Sunday, February 28, 2010
Tabasco Chipotle Pepper Sauce: The pride and joy of a president, an instant classic
Let's look at the facts: According to Tabasco legend, Paul McIlhenny would only share this sauce with his family for some time; now, it's available in many places, though not as easy to find as it's thinner, redder cousin. Why is that? It may have something to do with the fact that the chipotle pepper, while loved by hot freaks and snobbish food-show types who like to use the word "infuse," is still often too damn hot for the regulars. The taste is something different than the French and European style aged vinegar sauces Tabasco is famous for; in fact, to look closer at this flavor, you have to look to Mexico and areas of South America, where red, ripe jalapenos were smoked over a fire and left to dry, creating the maroon/reddish brown, wrinkly pepper we've come to know and love. This sauce is really special for Tabasco for a couple reasons: 1.) it tastes incredible, and that's always special, and 2.) the texture of the sauce is different than what they usually do; this sauce is noticeably thicker and heartier. In fact, if it were a little thicker, one might be inclined to use it like you would a salsa or bean dip. Yes, this one's a real champion.
Good Hurts: Tabasco claims that this sauce is not too mild, not too hot; I think it could stand to be a little hotter. This chipotle pepper sauce is one that won't leave you face-down in a puddle of milk with urine stained pants and no memory of how you got there. A raw chipotle (or one that cones in the delicious cans of adobo sauce--highly recommended) is pretty hot...one that will no doubt see you sweatin' and shakin'. This sauce will leave a lingering burn on your lips and the tip of your tongue, but by no means is it an enveloping or serious heat. The problem is this: while this sauce is meant to be flavorful, it's not a sauce designed to rest on the laurels of taste alone. It should be a little hotter, because a chipotle sauce should be hot like a chipotle pepper unless otherwise noted.
Small complaints about an awesome sauce, I know...but little things can chip away at what otherwise may be flawless.
Flavor: This sauce is a BBQ lover's real dream companion; the bottle makes sure you see the prominent repetition of the word SMOKED across the top. Onion powder, garlic, and hints of sugar round out a flavor not unlike the delicious, full-bodied smell of a campfire. Vinegar and red pepper go into the mix; a lot of the ingredients have overlap with BBQ sauce. The difference here is that this thicker sauce is still much thinner than salsa or molassas/ketsup like BBQ. It's Tabasco's best sauce, full of rich and subtle flavors, all enjoyable. Major kudos to this one, especially for whomever had the foresight to push their company in such an interesting direction with new stuff like this.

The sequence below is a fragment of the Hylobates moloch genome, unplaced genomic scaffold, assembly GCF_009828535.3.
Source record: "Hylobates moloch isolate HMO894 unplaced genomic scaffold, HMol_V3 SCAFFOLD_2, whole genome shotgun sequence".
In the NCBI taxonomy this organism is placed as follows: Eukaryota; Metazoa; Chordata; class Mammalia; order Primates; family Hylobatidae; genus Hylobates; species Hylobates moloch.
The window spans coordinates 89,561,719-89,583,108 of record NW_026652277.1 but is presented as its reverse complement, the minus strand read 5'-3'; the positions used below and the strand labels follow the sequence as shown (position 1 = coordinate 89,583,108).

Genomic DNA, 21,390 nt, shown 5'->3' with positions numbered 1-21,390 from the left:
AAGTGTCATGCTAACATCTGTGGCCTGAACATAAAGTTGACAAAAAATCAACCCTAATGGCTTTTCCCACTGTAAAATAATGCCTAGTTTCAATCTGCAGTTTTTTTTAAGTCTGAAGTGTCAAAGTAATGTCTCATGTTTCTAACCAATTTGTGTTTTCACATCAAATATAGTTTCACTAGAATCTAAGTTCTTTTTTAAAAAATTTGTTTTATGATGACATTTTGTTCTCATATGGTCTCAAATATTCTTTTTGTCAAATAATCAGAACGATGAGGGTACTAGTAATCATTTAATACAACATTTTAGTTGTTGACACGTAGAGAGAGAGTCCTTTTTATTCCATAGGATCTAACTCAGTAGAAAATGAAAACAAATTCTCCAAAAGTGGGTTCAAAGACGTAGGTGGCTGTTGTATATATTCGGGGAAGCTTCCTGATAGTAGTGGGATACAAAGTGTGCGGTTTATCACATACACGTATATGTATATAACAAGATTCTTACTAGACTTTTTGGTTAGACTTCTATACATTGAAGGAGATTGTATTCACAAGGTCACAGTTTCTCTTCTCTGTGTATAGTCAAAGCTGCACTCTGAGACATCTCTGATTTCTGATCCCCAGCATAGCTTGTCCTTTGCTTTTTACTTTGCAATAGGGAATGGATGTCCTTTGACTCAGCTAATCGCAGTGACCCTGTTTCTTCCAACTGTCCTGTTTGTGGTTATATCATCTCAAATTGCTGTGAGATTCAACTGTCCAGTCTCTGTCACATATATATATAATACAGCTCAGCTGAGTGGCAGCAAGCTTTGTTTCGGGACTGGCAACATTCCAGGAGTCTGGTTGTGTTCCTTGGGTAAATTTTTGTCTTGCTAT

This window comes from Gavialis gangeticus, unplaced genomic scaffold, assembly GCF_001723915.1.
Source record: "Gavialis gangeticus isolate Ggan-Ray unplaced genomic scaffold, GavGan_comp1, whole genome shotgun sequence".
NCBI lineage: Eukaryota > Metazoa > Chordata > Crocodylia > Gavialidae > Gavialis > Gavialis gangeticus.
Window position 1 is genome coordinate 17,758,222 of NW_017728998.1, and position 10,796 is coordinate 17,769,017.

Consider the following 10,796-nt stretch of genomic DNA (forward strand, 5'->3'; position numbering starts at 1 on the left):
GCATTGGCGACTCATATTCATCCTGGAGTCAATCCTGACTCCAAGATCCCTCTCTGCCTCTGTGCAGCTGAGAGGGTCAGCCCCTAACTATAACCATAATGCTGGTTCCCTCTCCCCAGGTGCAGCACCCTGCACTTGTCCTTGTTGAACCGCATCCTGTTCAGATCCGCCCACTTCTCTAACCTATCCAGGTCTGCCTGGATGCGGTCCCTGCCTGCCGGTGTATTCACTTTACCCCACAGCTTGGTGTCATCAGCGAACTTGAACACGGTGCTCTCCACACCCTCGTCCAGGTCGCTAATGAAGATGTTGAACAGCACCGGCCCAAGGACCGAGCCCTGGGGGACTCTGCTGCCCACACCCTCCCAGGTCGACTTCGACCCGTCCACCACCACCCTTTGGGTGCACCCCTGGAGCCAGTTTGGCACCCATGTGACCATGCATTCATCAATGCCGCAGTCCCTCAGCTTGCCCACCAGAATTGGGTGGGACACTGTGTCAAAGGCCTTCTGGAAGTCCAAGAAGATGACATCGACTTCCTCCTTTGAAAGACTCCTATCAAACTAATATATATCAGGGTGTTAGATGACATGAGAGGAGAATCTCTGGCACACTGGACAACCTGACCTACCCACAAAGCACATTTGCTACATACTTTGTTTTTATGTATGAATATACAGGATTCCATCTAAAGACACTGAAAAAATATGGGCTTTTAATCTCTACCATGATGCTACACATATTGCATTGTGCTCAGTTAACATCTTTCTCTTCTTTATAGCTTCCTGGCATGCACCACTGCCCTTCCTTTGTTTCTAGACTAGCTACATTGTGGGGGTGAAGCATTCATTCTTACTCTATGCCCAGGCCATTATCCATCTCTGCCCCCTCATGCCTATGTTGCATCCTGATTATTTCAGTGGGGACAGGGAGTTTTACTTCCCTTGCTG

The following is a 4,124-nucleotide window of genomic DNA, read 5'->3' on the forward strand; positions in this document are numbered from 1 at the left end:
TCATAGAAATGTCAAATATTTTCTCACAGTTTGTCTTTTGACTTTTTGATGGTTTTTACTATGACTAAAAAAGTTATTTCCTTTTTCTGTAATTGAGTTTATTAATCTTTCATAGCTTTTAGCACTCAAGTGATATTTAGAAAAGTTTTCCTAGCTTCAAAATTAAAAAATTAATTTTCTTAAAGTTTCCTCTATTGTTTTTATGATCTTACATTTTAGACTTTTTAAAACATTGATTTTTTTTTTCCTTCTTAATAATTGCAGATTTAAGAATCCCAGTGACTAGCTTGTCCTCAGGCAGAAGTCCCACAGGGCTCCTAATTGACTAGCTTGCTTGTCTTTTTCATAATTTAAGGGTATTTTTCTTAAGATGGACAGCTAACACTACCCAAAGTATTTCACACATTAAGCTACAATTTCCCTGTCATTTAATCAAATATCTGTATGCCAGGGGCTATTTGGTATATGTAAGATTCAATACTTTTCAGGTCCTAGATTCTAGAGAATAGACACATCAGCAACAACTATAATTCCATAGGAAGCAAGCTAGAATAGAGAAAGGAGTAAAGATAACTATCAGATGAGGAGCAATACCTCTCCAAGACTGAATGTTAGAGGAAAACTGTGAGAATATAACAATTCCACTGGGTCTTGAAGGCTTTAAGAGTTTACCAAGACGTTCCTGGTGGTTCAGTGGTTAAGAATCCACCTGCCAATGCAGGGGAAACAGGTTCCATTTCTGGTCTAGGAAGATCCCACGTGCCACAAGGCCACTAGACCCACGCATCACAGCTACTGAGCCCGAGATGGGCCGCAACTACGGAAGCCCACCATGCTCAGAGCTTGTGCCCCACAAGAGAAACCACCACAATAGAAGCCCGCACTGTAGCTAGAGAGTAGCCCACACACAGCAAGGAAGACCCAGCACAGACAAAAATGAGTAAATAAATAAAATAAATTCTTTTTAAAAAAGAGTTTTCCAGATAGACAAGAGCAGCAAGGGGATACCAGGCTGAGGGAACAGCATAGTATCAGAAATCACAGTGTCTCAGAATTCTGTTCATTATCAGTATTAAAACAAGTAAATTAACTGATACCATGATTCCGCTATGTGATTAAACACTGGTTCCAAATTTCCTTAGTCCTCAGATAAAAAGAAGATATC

Availability: It's easy to find with most other Tabasco products (read: everywhere, all the time), but they say something interesting they can actually back up: if you can't find it, request it at a location and they'll find a way to get it to you. Tabasco is a master of distribution, so they really can ship sauces to local markets that carry their products pretty much at (your) will.
Good for: The smokey flavor of a chipotle is friends with any chef for a reason: it's unique, hot, and compliments such a wide range of foods. I think Tabasco is on to something when they say to use it like a marinade for grilled veggies and meats. Also, because this sauce is sweeter and not too hot, it's a good additive to bean or chili dishes without being too overpowering. If you want a taste of the chipotle pepper that works well for pretty much anyone, this should be your go-to Tabasco sauce. If I were them, history be damned, I'd push this sauce as hard as their original.
My Review: 8.9
In a proper chipotle sauce, heat should be showcased a little more. However, this bold (literally) experiment in branching out is nothing short of a monumental triumph. This is a must-have sauce for your pantry!